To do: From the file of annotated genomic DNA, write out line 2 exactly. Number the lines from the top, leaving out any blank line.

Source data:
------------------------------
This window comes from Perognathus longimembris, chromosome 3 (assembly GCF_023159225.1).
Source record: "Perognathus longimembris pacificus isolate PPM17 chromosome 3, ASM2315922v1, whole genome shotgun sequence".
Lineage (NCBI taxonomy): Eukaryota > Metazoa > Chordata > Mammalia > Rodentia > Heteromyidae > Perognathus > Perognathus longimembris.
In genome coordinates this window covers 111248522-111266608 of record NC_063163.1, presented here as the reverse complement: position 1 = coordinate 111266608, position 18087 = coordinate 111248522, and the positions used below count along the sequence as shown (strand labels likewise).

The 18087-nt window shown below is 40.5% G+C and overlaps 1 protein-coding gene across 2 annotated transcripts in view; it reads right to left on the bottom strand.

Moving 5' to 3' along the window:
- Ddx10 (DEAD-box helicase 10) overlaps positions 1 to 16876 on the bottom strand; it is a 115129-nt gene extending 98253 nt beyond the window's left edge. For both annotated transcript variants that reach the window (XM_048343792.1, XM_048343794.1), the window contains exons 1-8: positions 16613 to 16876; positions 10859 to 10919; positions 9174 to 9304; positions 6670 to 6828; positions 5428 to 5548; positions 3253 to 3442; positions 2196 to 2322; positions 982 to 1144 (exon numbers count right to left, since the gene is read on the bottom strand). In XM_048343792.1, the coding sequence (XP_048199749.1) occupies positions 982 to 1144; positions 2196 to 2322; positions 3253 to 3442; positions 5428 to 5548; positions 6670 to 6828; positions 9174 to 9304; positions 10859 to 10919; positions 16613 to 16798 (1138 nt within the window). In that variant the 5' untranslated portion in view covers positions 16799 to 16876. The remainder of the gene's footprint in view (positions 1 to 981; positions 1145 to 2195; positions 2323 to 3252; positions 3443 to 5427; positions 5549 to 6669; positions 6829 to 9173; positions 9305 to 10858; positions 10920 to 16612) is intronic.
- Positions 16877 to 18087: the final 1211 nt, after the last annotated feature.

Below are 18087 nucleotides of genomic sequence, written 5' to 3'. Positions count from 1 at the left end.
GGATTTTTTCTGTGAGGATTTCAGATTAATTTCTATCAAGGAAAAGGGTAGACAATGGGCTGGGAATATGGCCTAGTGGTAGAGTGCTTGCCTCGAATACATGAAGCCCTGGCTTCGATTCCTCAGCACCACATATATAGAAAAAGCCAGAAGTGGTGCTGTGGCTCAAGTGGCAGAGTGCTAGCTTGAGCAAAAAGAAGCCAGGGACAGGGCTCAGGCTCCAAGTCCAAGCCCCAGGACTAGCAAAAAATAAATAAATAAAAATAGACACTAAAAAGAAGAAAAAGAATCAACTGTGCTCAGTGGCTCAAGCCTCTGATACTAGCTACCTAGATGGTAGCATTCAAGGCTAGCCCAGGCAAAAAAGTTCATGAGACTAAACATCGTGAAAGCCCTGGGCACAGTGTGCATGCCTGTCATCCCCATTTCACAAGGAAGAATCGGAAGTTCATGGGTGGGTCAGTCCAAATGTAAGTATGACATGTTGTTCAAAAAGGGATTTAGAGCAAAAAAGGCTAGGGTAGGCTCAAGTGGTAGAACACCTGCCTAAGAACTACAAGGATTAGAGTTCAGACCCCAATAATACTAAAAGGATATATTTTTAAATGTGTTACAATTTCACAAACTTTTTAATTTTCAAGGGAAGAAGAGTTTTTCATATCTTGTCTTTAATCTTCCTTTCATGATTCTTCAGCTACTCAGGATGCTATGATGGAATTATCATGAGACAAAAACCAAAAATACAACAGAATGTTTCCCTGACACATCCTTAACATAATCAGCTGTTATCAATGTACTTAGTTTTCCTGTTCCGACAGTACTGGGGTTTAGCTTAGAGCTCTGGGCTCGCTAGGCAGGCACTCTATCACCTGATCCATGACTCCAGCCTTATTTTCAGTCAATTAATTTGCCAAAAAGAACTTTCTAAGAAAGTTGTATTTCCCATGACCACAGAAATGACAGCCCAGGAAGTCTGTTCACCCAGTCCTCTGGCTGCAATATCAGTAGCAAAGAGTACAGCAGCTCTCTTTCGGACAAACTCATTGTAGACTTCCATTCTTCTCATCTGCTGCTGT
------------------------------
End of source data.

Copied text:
Source record: "Perognathus longimembris pacificus isolate PPM17 chromosome 3, ASM2315922v1, whole genome shotgun sequence".